John Newlands (chemist)

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John Newlands
John Alexander Reina Newlands.jpg
Picture of John Newlands.
Born 26 November 1837 (1837-11-26)
Lambeth, Surrey, England
Died 29 July 1898 (1898-07-30) (aged 60)
Lower Clapton, Middlesex, England
Citizenship British
Alma mater Royal College of Chemistry
Known for Periodic table, law of octaves
Awards Davy Medal (1887)
Scientific career
Fields Analytical chemistry

John Alexander Reina Newlands (26 November 1837 – 29 July 1898) was a British chemist who did work concerning the periodicity of elements.

Biography[edit]

Newlands was born in England in Surrey, at West Square in Lambeth, the son of a Scottish Presbyterian minister and his Italian wife.[1]

He was home-schooled by his father, and later studied at the Royal College of Chemistry. He was interested in social reform and during 1860 served as a volunteer with Giuseppe Garibaldi in his military campaign to unify Italy. Returning to London, Newlands established himself as an analytical chemist during 1864. During 1868 he became chief chemist of James Duncan's London sugar refinery, where he introduced a number of improvements in processing. Later he quit the refinery and again became an analyst with his brother, Benjamin.

Newlands' birthplace in West Square, Lambeth.

Newlands was the first person to devise a periodic table of chemical elements arranged in order of their relative atomic masses.[2] Continuing Johann Wolfgang Döbereiner's work with triads and Jean-Baptiste Dumas' families of similar elements, he published during 1865 his 'Law of Octaves', which stated that 'any given element will exhibit analogous behaviour to the eighth element following it in the table.' Newlands arranged all of the known elements, starting with hydrogen and ending with thorium (atomic weight 90), into seven groups of eight, which he likened to octaves of music.[3][4] In Newlands' table, the elements were ordered by the atomic weights that were known at the time and were numbered sequentially to show their order. Groups were shown going down the table, with Periods going across – the opposite from the modern form of the periodic table.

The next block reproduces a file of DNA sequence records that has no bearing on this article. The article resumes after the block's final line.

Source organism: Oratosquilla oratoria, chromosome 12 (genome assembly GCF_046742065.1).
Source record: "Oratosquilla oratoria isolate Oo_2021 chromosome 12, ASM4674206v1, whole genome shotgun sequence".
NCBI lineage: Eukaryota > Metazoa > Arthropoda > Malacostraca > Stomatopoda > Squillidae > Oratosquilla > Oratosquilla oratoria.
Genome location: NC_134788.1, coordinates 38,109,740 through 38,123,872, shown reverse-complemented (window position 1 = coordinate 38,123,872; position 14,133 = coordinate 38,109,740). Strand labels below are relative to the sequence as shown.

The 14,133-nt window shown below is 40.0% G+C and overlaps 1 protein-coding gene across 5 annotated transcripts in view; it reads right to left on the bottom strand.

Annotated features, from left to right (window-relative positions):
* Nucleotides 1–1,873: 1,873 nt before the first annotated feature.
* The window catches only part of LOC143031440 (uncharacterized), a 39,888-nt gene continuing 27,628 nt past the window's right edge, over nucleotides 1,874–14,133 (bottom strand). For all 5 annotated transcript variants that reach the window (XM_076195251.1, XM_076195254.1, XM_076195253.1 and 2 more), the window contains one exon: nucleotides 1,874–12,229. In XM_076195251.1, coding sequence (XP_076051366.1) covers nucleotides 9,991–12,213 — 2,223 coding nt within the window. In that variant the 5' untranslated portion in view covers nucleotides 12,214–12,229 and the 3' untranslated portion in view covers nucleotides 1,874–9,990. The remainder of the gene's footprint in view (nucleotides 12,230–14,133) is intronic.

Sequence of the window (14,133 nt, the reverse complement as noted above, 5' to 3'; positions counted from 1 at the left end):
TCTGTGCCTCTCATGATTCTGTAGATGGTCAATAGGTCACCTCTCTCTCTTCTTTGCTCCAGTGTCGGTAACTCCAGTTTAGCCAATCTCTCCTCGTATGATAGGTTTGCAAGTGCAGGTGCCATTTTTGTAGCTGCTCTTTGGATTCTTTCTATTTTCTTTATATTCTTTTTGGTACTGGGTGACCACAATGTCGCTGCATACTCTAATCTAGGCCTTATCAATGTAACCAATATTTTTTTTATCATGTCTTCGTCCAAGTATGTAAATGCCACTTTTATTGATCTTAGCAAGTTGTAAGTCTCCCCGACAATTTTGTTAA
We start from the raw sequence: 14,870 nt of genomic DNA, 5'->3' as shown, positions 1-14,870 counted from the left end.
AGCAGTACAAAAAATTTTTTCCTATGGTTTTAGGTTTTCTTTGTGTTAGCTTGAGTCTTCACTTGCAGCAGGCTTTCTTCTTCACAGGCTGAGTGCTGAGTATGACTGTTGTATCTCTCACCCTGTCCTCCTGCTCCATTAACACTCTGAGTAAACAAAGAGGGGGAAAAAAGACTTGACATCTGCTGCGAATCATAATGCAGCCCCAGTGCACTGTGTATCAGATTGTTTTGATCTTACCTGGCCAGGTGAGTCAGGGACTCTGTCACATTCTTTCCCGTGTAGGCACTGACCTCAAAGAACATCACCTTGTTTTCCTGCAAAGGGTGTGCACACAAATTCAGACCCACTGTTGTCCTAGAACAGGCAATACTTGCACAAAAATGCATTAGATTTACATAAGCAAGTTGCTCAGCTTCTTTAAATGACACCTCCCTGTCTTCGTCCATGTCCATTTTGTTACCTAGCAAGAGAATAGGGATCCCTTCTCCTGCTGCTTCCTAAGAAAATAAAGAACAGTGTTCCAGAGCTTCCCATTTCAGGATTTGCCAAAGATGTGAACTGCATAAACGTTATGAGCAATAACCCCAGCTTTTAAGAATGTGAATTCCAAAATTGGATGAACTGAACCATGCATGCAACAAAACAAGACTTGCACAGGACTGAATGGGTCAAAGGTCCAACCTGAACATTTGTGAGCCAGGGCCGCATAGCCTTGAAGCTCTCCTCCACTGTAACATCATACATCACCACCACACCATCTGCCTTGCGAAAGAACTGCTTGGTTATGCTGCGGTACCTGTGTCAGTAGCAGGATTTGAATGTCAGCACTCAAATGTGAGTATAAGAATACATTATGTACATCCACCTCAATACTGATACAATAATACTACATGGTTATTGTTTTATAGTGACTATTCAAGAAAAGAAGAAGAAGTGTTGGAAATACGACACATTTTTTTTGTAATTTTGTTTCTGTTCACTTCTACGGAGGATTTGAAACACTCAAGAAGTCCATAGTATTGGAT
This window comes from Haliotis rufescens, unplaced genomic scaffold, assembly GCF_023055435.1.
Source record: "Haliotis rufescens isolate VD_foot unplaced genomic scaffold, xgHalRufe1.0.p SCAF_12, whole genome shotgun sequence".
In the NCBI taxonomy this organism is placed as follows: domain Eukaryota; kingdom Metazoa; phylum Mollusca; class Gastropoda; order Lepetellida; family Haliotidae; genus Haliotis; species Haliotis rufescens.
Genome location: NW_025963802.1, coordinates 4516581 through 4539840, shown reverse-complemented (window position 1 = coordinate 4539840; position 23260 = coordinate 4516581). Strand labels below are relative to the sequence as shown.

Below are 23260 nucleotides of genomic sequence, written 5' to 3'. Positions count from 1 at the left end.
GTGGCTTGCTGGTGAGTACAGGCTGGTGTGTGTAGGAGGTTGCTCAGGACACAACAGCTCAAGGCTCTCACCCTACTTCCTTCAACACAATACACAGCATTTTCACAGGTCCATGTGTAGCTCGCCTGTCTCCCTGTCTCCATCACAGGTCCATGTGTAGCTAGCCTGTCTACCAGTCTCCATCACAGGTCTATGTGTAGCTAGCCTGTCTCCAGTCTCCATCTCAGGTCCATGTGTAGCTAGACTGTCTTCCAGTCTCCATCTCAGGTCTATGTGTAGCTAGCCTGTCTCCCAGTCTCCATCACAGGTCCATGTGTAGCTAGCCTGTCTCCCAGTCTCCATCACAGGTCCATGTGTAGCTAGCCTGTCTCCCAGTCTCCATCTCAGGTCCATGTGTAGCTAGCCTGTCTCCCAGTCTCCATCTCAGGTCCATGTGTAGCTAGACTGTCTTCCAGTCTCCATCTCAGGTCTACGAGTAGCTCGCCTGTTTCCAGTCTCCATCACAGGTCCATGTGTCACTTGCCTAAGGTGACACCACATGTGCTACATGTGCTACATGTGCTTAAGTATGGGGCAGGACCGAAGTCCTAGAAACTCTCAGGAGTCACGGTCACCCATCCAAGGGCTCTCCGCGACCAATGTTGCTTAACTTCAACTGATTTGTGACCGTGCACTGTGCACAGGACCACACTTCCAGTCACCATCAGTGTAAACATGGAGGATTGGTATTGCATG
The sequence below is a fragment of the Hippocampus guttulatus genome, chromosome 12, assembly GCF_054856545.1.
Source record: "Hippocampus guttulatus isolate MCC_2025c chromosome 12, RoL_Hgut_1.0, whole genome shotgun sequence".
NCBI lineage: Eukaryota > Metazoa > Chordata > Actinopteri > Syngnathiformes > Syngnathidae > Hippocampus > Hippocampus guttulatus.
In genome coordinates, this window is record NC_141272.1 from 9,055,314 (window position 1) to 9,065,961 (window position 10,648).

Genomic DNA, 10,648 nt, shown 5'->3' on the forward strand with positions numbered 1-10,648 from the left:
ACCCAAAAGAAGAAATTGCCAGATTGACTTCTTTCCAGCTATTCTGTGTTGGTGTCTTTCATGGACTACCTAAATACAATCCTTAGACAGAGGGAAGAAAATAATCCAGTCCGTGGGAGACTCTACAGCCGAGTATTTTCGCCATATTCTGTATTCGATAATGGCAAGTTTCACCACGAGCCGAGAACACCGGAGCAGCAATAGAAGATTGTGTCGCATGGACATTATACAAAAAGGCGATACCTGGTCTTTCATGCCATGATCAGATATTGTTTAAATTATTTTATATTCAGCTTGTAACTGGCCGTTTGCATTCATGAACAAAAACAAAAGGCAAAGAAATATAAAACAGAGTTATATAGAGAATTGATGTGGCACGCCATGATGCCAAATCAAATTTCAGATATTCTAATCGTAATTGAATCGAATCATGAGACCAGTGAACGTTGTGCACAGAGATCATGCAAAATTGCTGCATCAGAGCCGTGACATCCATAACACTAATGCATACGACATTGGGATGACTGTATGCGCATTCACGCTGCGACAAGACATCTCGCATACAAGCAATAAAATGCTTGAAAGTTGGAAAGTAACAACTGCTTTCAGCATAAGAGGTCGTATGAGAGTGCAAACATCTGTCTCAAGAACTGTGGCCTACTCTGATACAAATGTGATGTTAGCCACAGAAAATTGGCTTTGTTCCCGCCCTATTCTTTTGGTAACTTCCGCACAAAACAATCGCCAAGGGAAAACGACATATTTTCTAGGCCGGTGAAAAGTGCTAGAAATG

image
Newland's table of the elements.

The incompleteness of the table alluded to the possible existence of additional, undiscovered elements. However, the Law of Octaves was ridiculed by some of Newlands' contemporaries, and the Society of Chemists did not accept his work for publication.[5]

After Dmitri Mendeleev and Lothar Meyer received the Davy Medal from the Royal Society for their later 'discovery' of the periodic table, Newlands fought for recognition of his earlier work and eventually received the Davy Medal during 1887.

John Newlands died due to complications of surgery at his home in Lower Clapton, Middlesex, and was buried at West Norwood Cemetery. His business was continued after his death by his younger brother, Benjamin.

See also[edit]

References[edit]

  1. ^ 'Newlands, John Alexander Reina (1837–1898)' by Michael A. Sutton, Oxford Dictionary of National Biography, Oxford University Press, 2004. Accessed 5 February 2011.
  2. ^ Like many of his contemporaries, Newlands first used the terms equivalent weight and atomic weight without any distinction of meaning and in his first paper during 1863. He used the values accepted by his predecessors. It is now referred to as standard atomic weight.
  3. ^ Newlands, John A. R. (1864-08-20). "On Relations Among the Equivalents". Chemical News. 10: 94–95. 
  4. ^ Newlands, John A. R. (1865-08-18). "On the Law of Octaves". Chemical News. 12: 83. 
  5. ^ Bryson, Bill (2004). A Short History of Nearly Everything. London: Black Swan. pp. 141–142. ISBN 978-0-552-15174-0. 

Further reading[edit]

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